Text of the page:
The oddest thing about the 2016 NBA Finals so far has been this: A 73-win team that lost just twice at home in the regular season absolutely dominates the first two games on their own floor, yet all anyone can seem to talk about is how the other team isn’t good enough or—even worse—how they don’t seem to “want it” bad enough. Yes, that must be it. If they only wanted it more, they’d be able to overcome a team that is clearly better than them in every single aspect of the game. If only.
The Golden State Warriors are seemingly built on four principles: play suffocating defense, push the pace, keep moving on offense, and if you’re open, shoot. They are also a confidence perpetual motion machine—the better they play, the more confident they get, the more confident they get, the better they play, and so on. This has worked fairly well so far. Through two games of the NBA Finals, they are a +48, winning Game 1 by 15 and Game 2 by 33. If things continue this way, they will win Game 3 by 72 and Game 4 by 156. Move the line, Vegas.
There’s more. Thus far, unanimous MVP Stephen Curry has been a literal non-factor, scoring 11 points in Game One and 18 in Game Two. He’s received more attention for his celebrating (and his, um, fans) than he has for his shooting. It is likely that he once again will not be NBA Finals MVP—prepare the fainting couches!—and he won’t have to be. He played 36 minutes in Game 1, 25 in Game 2. Rest for the finals? He’s resting IN the finals.
The Warriors do not have weapons, they are a weapon. Before last season, much had been made of the “Big Three” method of chasing a title, and the Cleveland Cavaliers dutifully built theirs, trading No. 1 pick Andrew Wiggins to the Minnesota Timberwolves for Kevin Love once LeBron James had agreed to sign up for a second tour. Then the Warriors happened, and you know what they say about best-laid plans.
The Warriors do have a big three of their own in Curry, Klay Thompson, and Draymond Green. But that’s just the way we see them because it’s how we’re used to seeing teams now. It’s structure imposed from without, not from within. And while those three are amongst the Warriors’ top four finals scorers—Shaun Livingston is third, ahead of Thompson—they actually have five players averaging double digits, with Leandro Barbosa as the fifth. It’s cool that the Warriors can destroy teams when Curry and Thompson are on. It’s important that the Warriors can still destroy teams when they’re not.
Before Game 2, Cavaliers coach Tyronn Lue said they’d have to play faster, and all that changed was the margin of victory. After Game 2 he said they’d need to figure out the Warriors’s smaller lineup. Note that “figuring it out” and actually doing something to stop it are two entirely different things. Also, how exactly does one “figure out” this? For a team that doesn’t guard the pick-and-roll well, this Warriors team is a nightmare. (Spoiler alert: this Warriors team is a nightmare for everyone.)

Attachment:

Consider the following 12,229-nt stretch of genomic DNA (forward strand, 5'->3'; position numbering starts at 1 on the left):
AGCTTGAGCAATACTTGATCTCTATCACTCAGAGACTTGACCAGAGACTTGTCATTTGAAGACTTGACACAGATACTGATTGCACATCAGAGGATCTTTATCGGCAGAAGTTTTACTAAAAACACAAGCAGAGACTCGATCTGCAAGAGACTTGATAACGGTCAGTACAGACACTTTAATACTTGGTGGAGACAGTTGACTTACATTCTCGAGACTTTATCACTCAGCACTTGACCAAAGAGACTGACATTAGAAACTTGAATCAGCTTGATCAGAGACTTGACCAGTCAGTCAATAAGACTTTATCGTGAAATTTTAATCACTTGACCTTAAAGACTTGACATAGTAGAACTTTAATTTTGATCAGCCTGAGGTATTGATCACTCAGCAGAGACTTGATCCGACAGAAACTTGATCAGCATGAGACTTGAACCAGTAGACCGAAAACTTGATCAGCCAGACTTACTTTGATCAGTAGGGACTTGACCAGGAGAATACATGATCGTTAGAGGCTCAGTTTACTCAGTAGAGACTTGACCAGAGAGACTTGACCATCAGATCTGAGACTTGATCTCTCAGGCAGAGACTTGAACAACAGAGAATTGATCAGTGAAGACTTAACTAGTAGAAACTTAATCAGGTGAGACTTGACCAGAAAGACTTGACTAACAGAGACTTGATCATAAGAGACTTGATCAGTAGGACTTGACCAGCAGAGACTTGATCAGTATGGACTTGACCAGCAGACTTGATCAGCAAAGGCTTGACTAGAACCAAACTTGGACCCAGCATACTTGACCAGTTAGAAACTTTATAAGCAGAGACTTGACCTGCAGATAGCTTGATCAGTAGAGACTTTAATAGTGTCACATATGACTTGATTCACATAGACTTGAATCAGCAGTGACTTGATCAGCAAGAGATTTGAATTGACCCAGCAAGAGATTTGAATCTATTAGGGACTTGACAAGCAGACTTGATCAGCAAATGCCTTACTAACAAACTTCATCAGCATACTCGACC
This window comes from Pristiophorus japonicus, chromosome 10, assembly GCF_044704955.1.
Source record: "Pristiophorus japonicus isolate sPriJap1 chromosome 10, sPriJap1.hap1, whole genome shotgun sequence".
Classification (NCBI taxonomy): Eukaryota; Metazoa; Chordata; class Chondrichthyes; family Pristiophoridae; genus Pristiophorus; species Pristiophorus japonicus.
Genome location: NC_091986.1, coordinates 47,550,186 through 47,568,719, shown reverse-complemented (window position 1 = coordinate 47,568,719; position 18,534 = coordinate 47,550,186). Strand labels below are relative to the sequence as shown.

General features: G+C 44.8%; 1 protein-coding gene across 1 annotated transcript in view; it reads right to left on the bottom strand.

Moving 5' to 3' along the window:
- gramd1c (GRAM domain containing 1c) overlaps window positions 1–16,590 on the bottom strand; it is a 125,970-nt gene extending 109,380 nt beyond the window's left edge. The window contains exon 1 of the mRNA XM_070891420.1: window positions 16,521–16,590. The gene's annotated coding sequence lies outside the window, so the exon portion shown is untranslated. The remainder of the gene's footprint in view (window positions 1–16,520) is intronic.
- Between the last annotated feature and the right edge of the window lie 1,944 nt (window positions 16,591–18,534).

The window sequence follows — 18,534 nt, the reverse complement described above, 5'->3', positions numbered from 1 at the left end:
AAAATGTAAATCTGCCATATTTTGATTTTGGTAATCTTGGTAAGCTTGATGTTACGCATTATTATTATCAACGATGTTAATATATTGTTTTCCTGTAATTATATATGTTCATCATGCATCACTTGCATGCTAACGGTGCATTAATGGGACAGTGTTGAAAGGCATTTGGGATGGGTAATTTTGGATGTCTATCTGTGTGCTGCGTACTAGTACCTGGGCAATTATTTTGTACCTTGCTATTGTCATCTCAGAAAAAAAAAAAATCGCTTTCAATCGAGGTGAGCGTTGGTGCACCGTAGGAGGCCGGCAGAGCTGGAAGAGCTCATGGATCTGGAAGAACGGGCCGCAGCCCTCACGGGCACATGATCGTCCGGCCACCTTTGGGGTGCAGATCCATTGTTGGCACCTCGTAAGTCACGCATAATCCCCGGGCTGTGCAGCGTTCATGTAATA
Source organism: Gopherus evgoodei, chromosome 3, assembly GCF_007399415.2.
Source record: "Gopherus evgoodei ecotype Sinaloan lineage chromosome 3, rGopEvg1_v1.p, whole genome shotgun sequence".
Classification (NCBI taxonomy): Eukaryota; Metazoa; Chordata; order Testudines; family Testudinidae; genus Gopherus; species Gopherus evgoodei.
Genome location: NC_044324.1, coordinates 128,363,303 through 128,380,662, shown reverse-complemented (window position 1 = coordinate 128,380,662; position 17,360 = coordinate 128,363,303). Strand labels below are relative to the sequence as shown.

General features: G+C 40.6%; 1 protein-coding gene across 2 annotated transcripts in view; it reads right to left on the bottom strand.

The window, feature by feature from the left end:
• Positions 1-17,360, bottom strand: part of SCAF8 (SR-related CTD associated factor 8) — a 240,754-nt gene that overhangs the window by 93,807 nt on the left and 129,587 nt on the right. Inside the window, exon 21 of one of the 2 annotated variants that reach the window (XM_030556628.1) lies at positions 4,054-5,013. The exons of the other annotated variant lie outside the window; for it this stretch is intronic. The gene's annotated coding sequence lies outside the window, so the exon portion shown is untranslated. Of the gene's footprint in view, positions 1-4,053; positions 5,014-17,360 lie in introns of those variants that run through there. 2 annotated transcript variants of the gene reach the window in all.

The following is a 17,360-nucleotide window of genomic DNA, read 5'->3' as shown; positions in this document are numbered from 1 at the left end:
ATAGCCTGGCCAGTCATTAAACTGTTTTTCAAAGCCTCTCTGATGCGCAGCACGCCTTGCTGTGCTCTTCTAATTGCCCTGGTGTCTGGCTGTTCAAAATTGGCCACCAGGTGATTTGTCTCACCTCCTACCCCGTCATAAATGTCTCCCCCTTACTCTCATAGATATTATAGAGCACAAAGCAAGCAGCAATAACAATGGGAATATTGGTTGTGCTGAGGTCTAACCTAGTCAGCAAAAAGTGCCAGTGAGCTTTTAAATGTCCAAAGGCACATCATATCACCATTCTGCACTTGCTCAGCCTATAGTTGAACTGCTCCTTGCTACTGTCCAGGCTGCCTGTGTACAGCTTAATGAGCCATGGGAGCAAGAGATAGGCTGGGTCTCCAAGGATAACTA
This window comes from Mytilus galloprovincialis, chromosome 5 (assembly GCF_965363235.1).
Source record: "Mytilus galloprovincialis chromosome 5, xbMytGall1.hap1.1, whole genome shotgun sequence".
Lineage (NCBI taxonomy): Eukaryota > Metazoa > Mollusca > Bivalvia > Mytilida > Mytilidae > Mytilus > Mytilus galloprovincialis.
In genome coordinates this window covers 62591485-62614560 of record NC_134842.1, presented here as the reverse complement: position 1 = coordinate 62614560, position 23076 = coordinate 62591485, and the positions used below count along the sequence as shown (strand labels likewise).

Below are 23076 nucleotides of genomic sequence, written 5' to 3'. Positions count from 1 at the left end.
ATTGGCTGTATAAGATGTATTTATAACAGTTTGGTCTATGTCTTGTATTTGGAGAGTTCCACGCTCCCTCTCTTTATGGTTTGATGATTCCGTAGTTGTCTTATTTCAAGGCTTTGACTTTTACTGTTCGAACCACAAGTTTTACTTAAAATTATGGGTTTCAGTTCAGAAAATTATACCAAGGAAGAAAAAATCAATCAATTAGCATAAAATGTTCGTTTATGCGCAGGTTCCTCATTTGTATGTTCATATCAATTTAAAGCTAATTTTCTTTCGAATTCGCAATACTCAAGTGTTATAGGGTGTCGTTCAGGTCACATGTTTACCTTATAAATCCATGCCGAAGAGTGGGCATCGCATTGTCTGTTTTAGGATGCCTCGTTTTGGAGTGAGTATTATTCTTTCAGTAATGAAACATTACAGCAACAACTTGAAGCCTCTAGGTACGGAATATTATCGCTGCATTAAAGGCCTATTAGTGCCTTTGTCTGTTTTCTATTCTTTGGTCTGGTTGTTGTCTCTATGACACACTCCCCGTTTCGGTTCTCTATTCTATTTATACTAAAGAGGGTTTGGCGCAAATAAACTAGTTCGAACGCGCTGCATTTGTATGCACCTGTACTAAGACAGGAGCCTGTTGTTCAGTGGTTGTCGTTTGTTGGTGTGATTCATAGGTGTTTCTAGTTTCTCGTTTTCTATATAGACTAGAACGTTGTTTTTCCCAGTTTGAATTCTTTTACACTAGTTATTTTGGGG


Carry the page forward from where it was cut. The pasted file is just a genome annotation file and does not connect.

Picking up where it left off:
It’s impossible to say now whether the Warriors represent an evolutionary leap forward or just the perfect team built around the perfect player at the perfect time. Curry is an unusual dominant star in that his shine is not one that diminishes others’, even more unusual for a prolific scorer. So when he’s out of the game, or if his shot isn’t hitting, the Warriors don’t miss a beat. They turn to Klay, or Shaun, or Draymond, the ball still moving, the open shooter still shooting. Curry may be the key to their system, but he isn’t the system itself. There is no need for Plan B when Plan A works no matter who’s in the game.
This egalitarian approach is not entirely new, of course, of recent teams it most resembles the Spurs, only built around the perimeter instead of the post. It’s even more like the ‘60s Celtics, who used their own transformational player (Bill Russell) as the centerpiece of a new style that flummoxed everyone. They won 11 championships in 13 seasons.
you don’t just build a team like the Warriors, you grow and nurture it
The Warriors are on the verge of their second in two and are making it look far easier than the first time. Only three have come back from a 2-0 Finals deficit, and it seems highly unlikely these Cavaliers become the fourth—winning four of the next five would require something more than a miracle. There is no reason to believe that, barring injury, they will not be able to keep doing this.
Other franchises will attempt to build their own Warriors, and they will fail. They will fail because they won’t be good enough, or because everyone won’t buy in, or because they will emphasize one part of the whole over another. They will fail because their players will have preconceived notions of what stardom is, or because of an insistence on instilling a system not suited for the players expected to run it. They will fail because you don’t just build a team like the Warriors, you grow and nurture it, strengthen strengths, and purge weaknesses. It’s evolution moreso than intelligent design. Is it the system or the players? Yes.
Of course, things happen. There are injuries, there are those players who—no matter how well they fit a particular system—feel there is more for them elsewhere. Maybe a Luke Walton leaving changes things, maybe Harrison Barnes getting a max offer shakes the core. But that’s all in the future. For now, there are at least two games to go with the perfect team playing near-perfect basketball. Watch. We may never see this anything quite like this again.